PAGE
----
I prefer Boris Eifman’s spectacle-ballets when he’s doing a psychological number on the driven heroes and heroines of Russian history and literature. His twisted, angular, percussive style, with its splay-footed jumps and kinky lifts, suits the dark goings-on of The Karamazovs, Red Giselle, Russian Hamlet, et al. Not that there isn’t plenty of torment in Who’s Who (at City Center through Thursday). It focuses on two Russian ballet dancers—Jews fleeing their country after the Revolution—who experience culture shock, career blight, victimization, and love in 1920s New York. But Eifman wants us to laugh, too. So Max and Alex turn into Jack Lemmon and Tony Curtis in Some Like It Hot. A sleazy slum gangster returns one of their sparkly ballet jackets, stolen when they tried to hawk it in a Brooklyn flea market; that means they owe him, for life—nobody doesn’t pay Johnny. No problem, they hide out by getting jobs as female nightclub dancers.
Actually, there is a problem. It’s Eifman’s. As Slava Okunev’s brilliant silver set moves from its Brooklyn Bridge look to its club look, the two virtuosic buddies enter an audition gaudily rigged out and tripping over their high heels. Yet in the very next scene, they’re at the front of a chorus line in Okunev’s black-and-silver dresses, wearing little Louise Brooks wigs and looking fabulous. Then, comforting lovely Lynn backstage after she’s been beaten up by Johnny, Alex sports melon-sized falsies poking out from his kimono. Max lets himself get so deeply into drag life that he’s already dancing under the chuppah with movie director Bill when he flees his wedding for Mother Russia. With Johnny accidentally killed by his own reptilian henchmen, Alex and Lynn marry and start a ballet company that blends the danse d’école with modern ideas—just like George Balanchine, except that the choreography is by Eifman.
The fevered dancing—pile-driving into an anachronistic mix of Ellington, Brubeck, Shaw, Rachmaninoff, Joplin, Barber, et al.—never stops. Just off the boat, the immigrants plunge into an energetic homeland celebration to klezmer music. Max and Alex cross-dress while dancing; the director hoofs it as he dollies; Johnny prowls with scissoring legs; the heroes confide their homesickness and frustration to each other in leaps and spins. I saw only cast B and thought Yuri Smekalov (Alex), Constantin Matulevsky (Max), and Natalia Povorozniuk (Lynn) were wonderful, less given to the lusty Eifman acting style that can turn characters into caricatures. The high point is a splendid duet in which Alex teaches Lynn to dance on pointe and fall in love with him at the same time. How can a ballet so visually stunning and theatrically savvy be so dumb?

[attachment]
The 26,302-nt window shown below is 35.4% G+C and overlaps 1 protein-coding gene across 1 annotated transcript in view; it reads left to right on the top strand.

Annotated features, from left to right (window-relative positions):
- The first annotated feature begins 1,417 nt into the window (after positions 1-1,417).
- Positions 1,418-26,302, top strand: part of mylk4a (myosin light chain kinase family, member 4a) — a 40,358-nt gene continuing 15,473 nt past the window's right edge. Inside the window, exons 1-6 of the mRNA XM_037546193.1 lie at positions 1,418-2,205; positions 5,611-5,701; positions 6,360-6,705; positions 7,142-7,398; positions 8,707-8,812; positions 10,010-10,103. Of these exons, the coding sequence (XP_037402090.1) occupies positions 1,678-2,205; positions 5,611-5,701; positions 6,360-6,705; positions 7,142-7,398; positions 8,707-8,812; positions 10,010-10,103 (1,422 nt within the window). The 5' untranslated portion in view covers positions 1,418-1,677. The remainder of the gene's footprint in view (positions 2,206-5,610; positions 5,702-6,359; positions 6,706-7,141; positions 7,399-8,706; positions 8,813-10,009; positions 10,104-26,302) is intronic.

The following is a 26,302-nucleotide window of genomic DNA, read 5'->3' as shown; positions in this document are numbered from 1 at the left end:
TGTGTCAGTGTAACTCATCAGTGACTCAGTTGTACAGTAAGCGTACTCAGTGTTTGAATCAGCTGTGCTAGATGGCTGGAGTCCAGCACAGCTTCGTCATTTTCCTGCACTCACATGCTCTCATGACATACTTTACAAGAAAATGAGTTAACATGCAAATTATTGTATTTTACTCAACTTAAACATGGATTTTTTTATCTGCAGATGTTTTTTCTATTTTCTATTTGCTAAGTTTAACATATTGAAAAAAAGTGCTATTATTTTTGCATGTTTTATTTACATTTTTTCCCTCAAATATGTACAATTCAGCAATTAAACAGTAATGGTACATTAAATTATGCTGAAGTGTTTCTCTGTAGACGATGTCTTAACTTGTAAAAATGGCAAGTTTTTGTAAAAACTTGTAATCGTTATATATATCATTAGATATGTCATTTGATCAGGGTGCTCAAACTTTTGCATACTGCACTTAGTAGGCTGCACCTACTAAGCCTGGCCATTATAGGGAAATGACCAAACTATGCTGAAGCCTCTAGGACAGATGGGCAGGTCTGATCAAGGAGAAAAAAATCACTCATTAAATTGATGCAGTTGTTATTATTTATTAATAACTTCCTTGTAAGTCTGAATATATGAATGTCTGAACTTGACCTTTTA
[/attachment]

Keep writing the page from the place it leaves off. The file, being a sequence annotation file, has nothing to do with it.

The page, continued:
Some years ago, Douglas Dunn moved away from his post-Cunningham coolness (which was never very cool) to what seem like magnificently bizarre investigations of strange tribes. Before his new Muscle Shoals at Danspace St. Mark’s, video artist Charles Atlas’s paraphernalia anagrams the title on a huge screen: “as ouch smells,” “he calms souls,” and so on. Prepare to enter the intoxicating miasma of interpretation.
Atlas, seated as part of the scene, fills the backdrop with volcanic patterns and other designs, including manipulated images of the performers, and projects the data from a stationary camera and a hand-held one. The denizens of this world—no, planet—are strange indeed. When Carol Mullins’s lighting gradually reveals Miriam Hess, Sean Mueller, Beth Simons, Christopher Williams, and Kindra Windish, they’re wearing geometrically shaped head-coverings (costumes also by Atlas). As they gradually uncage, they show painted faces. Jazz legend Steve Lacy’s score, played live by Lacy on soprano sax and Petja Kaufman on harpsichord, is as oddly fascinating as the activities. These creatures are angular and disconnected in their behavior—shivering, snaking along, wagging their tongues, grooming one another, having mock battles, and making elaborate faces into the camera, which throws their popping eyes and rubber mouths onto the screen.